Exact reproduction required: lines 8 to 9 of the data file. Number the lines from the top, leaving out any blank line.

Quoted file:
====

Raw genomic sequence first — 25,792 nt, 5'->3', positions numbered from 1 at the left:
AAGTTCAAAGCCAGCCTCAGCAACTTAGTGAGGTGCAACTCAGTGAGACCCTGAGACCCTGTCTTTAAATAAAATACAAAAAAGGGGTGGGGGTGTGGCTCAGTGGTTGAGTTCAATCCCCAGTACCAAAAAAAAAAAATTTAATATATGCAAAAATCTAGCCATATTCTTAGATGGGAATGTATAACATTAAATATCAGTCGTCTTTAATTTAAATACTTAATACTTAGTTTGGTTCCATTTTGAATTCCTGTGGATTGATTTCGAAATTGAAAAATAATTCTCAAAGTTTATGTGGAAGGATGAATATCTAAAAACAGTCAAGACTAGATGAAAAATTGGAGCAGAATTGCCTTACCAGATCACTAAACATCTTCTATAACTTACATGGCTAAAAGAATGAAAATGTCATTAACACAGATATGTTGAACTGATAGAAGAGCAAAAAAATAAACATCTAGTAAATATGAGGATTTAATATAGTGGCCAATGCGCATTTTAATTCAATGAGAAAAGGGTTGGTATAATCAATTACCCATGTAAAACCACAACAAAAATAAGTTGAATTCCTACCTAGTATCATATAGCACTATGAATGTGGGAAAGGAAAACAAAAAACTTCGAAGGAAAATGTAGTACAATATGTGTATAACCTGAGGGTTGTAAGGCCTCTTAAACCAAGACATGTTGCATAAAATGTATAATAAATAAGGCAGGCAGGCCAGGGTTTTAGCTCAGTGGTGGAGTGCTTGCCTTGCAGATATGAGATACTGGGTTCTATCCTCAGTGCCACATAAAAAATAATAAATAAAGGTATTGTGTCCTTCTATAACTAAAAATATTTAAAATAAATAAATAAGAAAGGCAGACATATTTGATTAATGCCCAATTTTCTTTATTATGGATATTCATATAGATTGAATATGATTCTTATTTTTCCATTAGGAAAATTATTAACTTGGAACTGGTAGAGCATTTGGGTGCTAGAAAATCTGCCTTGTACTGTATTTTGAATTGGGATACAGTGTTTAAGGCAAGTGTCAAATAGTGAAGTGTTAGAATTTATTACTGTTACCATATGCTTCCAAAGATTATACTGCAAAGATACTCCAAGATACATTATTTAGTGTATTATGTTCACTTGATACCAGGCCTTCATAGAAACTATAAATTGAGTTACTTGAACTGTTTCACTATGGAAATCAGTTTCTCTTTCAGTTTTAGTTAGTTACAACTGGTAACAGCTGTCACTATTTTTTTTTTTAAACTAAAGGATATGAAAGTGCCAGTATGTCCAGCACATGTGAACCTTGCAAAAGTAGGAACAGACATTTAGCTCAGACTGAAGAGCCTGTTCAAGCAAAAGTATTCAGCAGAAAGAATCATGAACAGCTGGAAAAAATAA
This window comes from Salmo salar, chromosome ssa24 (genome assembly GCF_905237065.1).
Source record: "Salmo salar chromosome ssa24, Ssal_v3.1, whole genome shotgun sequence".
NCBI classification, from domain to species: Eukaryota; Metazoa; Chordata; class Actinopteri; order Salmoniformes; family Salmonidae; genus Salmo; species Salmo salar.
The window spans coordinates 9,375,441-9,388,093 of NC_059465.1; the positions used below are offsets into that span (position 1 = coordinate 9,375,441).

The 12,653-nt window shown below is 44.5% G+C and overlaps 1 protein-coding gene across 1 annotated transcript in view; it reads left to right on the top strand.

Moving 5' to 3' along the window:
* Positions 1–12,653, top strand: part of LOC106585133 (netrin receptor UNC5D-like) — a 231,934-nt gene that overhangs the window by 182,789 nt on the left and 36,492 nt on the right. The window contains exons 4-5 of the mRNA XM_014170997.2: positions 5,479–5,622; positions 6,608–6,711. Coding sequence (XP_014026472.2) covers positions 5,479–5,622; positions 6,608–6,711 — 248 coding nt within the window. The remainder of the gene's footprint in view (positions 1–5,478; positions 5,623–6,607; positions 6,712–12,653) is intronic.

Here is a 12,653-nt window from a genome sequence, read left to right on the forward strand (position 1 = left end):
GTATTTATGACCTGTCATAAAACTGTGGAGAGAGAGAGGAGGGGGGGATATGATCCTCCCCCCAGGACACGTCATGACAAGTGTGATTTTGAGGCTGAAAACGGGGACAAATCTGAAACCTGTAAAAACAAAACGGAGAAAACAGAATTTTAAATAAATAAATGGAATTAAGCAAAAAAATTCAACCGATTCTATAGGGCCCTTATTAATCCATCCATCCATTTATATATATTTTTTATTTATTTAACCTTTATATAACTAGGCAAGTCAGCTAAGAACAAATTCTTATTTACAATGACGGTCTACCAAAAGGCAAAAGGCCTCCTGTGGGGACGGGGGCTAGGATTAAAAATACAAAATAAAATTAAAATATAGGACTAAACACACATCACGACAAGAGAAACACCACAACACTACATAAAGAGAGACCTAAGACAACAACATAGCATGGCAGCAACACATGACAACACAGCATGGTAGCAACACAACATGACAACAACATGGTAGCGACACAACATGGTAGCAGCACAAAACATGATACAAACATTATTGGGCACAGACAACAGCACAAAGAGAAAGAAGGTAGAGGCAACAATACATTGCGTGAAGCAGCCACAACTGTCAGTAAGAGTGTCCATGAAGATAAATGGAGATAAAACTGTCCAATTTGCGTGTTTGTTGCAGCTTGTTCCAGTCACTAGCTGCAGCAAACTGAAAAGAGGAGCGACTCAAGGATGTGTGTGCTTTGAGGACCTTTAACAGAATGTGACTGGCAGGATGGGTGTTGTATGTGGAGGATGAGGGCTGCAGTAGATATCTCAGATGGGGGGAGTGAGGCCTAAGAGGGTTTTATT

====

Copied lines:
Moving 5' to 3' along the window:
* Positions 1–12,653, top strand: part of LOC106585133 (netrin receptor UNC5D-like) — a 231,934-nt gene that overhangs the window by 182,789 nt on the left and 36,492 nt on the right. The window contains exons 4-5 of the mRNA XM_014170997.2: positions 5,479–5,622; positions 6,608–6,711. Coding sequence (XP_014026472.2) covers positions 5,479–5,622; positions 6,608–6,711 — 248 coding nt within the window. The remainder of the gene's footprint in view (positions 1–5,478; positions 5,623–6,607; positions 6,712–12,653) is intronic.